Sunday, February 11, 2018

Easy Peach Cobbler
Southern Living

1/2 cup unsalted butter 
1 cup all-purpose flour 
2 cups sugar, divided into 1 cup portions
1 cup milk
1 tablespoon baking powder 
Pinch of salt 
4 cups fresh peach slices 
1 tablespoon lemon juice 
Ground cinnamon or nutmeg (optional) 


  1. Melt butter in a 13- x 9-inch baking dish or casserole.
  2. Combine flour, 1 cup sugar, baking powder, and salt; add milk, stirring just until dry ingredients are moistened. Pour batter over butter (do not stir).
  3. Bring remaining 1 cup sugar, peach slices, and lemon juice to a boil over high heat, stirring constantly; pour over batter (do not stir). Sprinkle with cinnamon, if desired.
  4. Bake at 375° for 40 to 45 minutes or until golden brown. Serve cobbler warm or cool.


  • You can use frozen peaches, or canned, or cherries or blueberries or blackberries or raspberries, or a mixture. Consider draining some of the syrup off and adjusting the sugar for canned fruit. 
  • You absolutely do not need 1 cup of sugar in the fruit mixture. Adjust the sugar after tasting the fruit, especially if you're using canned or sugar-packed frozen fruit. You want to taste the fruit, but you also want to have a fruit juice and sugar syrup that thickens (and you can cheat by adding a little flour or corn starch and using less sugar). 
  • With some judicious pouring and butter distribution, you can use smaller individual cobbler dishes. 
  • Serve with ice cream on warm cobbler, or even heavy cream. 

Monday, September 23, 2013

Rachel Maddow on Coming Out

The single best thing about coming out of the closet is that nobody can insult you by telling you what you've just told them. —Rachel Maddow

Rachel Maddow on Feminism

Feminism is itself a challenge. Feminism is a challenge to the way things are in the world. It is by definition an oppositional movement, because it’s trying to accomplish something. I’ve never felt like feminism was a consciousness raising effort in isolation. Everything about feminism is about getting something in the world to get better for women, and to get the world to be less stupid on gender bifurcation terms. I think that feminism over time gets better, or it gets better and worse and better and worse at achieving the goals that it’s trying to achieve, but the overall mission stays the same. I guess I don’t think of it as feminism versus anti-feminism; I sort of think of it as feminism versus the world. I don’t think of it as a competition; there’s no winning. In feminism, you’re always trying to make stuff better. It’s opposition to which you cannot attribute a tally. —Rachel Maddow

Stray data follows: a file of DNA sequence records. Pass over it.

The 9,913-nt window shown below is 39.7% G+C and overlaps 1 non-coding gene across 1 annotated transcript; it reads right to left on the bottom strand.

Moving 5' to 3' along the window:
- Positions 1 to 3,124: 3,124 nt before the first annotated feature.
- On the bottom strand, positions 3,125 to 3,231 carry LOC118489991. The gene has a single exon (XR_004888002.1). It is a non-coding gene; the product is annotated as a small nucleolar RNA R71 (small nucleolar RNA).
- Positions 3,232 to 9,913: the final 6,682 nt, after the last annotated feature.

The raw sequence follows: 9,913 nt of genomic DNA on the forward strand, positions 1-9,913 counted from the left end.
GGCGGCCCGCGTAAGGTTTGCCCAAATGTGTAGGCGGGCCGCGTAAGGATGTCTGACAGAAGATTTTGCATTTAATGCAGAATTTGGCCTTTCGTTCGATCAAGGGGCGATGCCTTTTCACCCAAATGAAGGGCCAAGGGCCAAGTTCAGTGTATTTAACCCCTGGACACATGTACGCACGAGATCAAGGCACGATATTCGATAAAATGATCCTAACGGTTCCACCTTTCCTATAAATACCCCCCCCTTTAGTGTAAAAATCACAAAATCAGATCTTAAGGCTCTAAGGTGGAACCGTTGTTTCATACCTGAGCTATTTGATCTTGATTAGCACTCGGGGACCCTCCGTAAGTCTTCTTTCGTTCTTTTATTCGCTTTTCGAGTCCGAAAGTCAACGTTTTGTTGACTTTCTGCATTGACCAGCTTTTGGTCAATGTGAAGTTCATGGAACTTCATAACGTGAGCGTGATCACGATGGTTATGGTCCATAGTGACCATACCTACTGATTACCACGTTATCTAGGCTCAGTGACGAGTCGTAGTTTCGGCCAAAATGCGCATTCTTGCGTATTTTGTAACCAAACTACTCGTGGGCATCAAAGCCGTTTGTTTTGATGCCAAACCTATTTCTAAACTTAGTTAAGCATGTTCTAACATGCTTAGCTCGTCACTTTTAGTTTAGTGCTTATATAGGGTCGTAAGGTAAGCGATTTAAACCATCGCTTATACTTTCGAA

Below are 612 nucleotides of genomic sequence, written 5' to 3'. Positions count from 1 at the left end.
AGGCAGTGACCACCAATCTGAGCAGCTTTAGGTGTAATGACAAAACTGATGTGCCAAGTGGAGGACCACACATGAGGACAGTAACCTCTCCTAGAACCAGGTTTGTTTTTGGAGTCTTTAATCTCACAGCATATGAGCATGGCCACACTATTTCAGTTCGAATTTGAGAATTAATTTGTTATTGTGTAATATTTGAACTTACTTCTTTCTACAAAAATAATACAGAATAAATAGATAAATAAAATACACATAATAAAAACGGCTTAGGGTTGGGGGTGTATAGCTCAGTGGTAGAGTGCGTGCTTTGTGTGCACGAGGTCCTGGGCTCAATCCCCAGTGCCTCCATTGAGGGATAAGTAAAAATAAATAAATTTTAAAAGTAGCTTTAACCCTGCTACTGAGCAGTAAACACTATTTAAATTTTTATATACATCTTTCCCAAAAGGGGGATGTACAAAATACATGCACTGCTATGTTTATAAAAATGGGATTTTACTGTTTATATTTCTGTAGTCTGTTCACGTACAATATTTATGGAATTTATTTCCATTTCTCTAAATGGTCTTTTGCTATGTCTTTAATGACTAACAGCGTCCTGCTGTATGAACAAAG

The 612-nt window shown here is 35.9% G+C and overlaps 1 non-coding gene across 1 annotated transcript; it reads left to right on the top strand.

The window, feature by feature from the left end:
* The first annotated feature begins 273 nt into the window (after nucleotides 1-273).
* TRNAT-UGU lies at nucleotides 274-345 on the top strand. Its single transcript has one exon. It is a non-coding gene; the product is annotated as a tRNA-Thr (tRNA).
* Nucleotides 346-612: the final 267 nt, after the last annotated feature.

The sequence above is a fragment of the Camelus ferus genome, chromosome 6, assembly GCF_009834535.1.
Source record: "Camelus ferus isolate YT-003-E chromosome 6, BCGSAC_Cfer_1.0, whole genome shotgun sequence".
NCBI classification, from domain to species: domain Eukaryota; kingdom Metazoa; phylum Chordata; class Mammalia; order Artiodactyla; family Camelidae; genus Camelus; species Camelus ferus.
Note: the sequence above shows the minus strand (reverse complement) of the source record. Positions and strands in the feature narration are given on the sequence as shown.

Tuesday, June 11, 2013

Let's face it, writing is hell.

I get a fine, warm feeling when I’m doing well, but that pleasure is pretty much negated by the pain of getting started each day. Let’s face it, writing is hell.

William Styron (June 11, 1925–November 1, 2006). Interviewed in The Paris Review. (Spring 1954,
No. 5).

Styron wrote The Confessions of Nat Turner (1967) and Sophie's Choice (1979, among other things.

Wednesday, August 15, 2012

In years of travel, I've realized you can judge a culture by how much they want to feed you. Some people couldn't care less if you eat, other people literally refuse to continue a scene unless everyone stops and eats something. A chef's ego wants things to taste good, their heart wants to feed you. A cinematographer's ego wants to make things beautiful, their heart just wants to tell the truth. Zach Zamboni,  cinematographer and Mainer

Monday, January 30, 2012

"You're an Idiot and Shouldn't Be Allowed Near a Keyboard"

This is a cartoon from 1996.

It used to be next to my desk:

I don't think I'd ever say this to a user, but there are users who suck up more time, money and resources in tech support than they will ever contribute to a community or a company or a university.

Monday, December 12, 2011

Chaucer on Sleep

“Rather then that I shulde deye
Through defaute of sleping thus,
I wolde yive thilke Morpheus,
Or his goddesse, dame Juno,
Or som wight elles, I ne roghte who—
To make me slepe and have som rest—
I wil yive him the alderbest
Yift that ever he abood his lyve,
And here on warde, right now, as blyve;
If he wol make me slepe a lyte,
Of downe of pure dowves whyte
I wil yive him a fether-bed,
Rayed with golde, and right wel cled
In fyn blak satin doutremere,
And many a pilow, and every bere
Of clothe of Reynes, to slepe softe;
Him thar not nede to turnen ofte.
And I wol yive him al that falles
To a chambre; and al his halles
I wol do peynte with pure golde,
And tapite hem ful many folde
Of oo sute; this shal he have,
Yf I wiste wher were his cave,
If he can make me slepe sone,
As did the goddesse Alcione (Chaucer The Boke of the Duchess. ll. 240–256)."